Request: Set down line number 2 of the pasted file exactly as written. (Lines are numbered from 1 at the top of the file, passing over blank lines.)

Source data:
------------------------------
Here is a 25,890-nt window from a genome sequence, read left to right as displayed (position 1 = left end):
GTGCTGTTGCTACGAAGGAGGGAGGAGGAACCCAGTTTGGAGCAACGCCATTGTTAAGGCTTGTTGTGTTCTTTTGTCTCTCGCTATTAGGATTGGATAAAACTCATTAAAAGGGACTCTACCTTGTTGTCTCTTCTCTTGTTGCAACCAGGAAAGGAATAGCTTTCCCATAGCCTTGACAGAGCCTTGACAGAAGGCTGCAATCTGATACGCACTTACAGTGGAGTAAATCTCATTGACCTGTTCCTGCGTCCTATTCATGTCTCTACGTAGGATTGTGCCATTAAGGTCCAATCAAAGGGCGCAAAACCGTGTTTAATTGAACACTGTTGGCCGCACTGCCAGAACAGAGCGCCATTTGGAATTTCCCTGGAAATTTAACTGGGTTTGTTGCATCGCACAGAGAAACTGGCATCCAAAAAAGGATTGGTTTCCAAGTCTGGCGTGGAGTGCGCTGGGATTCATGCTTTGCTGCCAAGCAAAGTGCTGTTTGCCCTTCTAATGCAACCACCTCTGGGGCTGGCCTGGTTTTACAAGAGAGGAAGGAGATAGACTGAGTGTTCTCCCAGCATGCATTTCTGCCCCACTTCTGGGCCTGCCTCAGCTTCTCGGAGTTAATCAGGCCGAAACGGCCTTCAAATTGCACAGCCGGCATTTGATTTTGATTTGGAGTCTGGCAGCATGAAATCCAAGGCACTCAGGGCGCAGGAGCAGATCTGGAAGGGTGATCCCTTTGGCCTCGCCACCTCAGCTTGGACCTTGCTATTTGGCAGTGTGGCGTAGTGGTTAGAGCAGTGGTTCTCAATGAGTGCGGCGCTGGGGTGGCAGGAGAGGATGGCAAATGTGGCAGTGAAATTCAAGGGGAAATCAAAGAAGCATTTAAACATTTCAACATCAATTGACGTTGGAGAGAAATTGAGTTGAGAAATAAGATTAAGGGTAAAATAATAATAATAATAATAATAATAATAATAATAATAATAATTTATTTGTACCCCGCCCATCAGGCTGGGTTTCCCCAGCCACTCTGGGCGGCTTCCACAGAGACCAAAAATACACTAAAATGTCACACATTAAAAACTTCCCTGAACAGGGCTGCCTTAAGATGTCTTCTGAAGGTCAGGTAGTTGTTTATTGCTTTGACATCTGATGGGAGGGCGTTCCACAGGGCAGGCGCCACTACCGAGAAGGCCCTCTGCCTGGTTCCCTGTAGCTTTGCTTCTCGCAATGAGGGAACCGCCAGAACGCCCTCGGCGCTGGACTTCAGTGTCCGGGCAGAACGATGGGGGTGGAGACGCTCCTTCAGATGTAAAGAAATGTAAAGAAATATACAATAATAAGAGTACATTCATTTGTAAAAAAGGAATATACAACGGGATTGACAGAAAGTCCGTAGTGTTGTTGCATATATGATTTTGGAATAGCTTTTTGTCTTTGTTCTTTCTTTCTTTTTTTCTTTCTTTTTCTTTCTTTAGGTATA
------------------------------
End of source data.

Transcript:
GTGCTGTTGCTACGAAGGAGGGAGGAGGAACCCAGTTTGGAGCAACGCCATTGTTAAGGCTTGTTGTGTTCTTTTGTCTCTCGCTATTAGGATTGGATAAAACTCATTAAAAGGGACTCTACCTTGTTGTCTCTTCTCTTGTTGCAACCAGGAAAGGAATAGCTTTCCCATAGCCTTGACAGAGCCTTGACAGAAGGCTGCAATCTGATACGCACTTACAGTGGAGTAAATCTCATTGACCTGTTCCTGCGTCCTATTCATGTCTCTACGTAGGATTGTGCCATTAAGGTCCAATCAAAGGGCGCAAAACCGTGTTTAATTGAACACTGTTGGCCGCACTGCCAGAACAGAGCGCCATTTGGAATTTCCCTGGAAATTTAACTGGGTTTGTTGCATCGCACAGAGAAACTGGCATCCAAAAAAGGATTGGTTTCCAAGTCTGGCGTGGAGTGCGCTGGGATTCATGCTTTGCTGCCAAGCAAAGTGCTGTTTGCCCTTCTAATGCAACCACCTCTGGGGCTGGCCTGGTTTTACAAGAGAGGAAGGAGATAGACTGAGTGTTCTCCCAGCATGCATTTCTGCCCCACTTCTGGGCCTGCCTCAGCTTCTCGGAGTTAATCAGGCCGAAACGGCCTTCAAATTGCACAGCCGGCATTTGATTTTGATTTGGAGTCTGGCAGCATGAAATCCAAGGCACTCAGGGCGCAGGAGCAGATCTGGAAGGGTGATCCCTTTGGCCTCGCCACCTCAGCTTGGACCTTGCTATTTGGCAGTGTGGCGTAGTGGTTAGAGCAGTGGTTCTCAATGAGTGCGGCGCTGGGGTGGCAGGAGAGGATGGCAAATGTGGCAGTGAAATTCAAGGGGAAATCAAAGAAGCATTTAAACATTTCAACATCAATTGACGTTGGAGAGAAATTGAGTTGAGAAATAAGATTAAGGGTAAAATAATAATAATAATAATAATAATAATAATAATAATAATAATTTATTTGTACCCCGCCCATCAGGCTGGGTTTCCCCAGCCACTCTGGGCGGCTTCCACAGAGACCAAAAATACACTAAAATGTCACACATTAAAAACTTCCCTGAACAGGGCTGCCTTAAGATGTCTTCTGAAGGTCAGGTAGTTGTTTATTGCTTTGACATCTGATGGGAGGGCGTTCCACAGGGCAGGCGCCACTACCGAGAAGGCCCTCTGCCTGGTTCCCTGTAGCTTTGCTTCTCGCAATGAGGGAACCGCCAGAACGCCCTCGGCGCTGGACTTCAGTGTCCGGGCAGAACGATGGGGGTGGAGACGCTCCTTCAGATGTAAAGAAATGTAAAGAAATATACAATAATAAGAGTACATTCATTTGTAAAAAAGGAATATACAACGGGATTGACAGAAAGTCCGTAGTGTTGTTGCATATATGATTTTGGAATAGCTTTTTGTCTTTGTTCTTTCTTTCTTTTTTTCTTTCTTTTTCTTTCTTTAGGTATA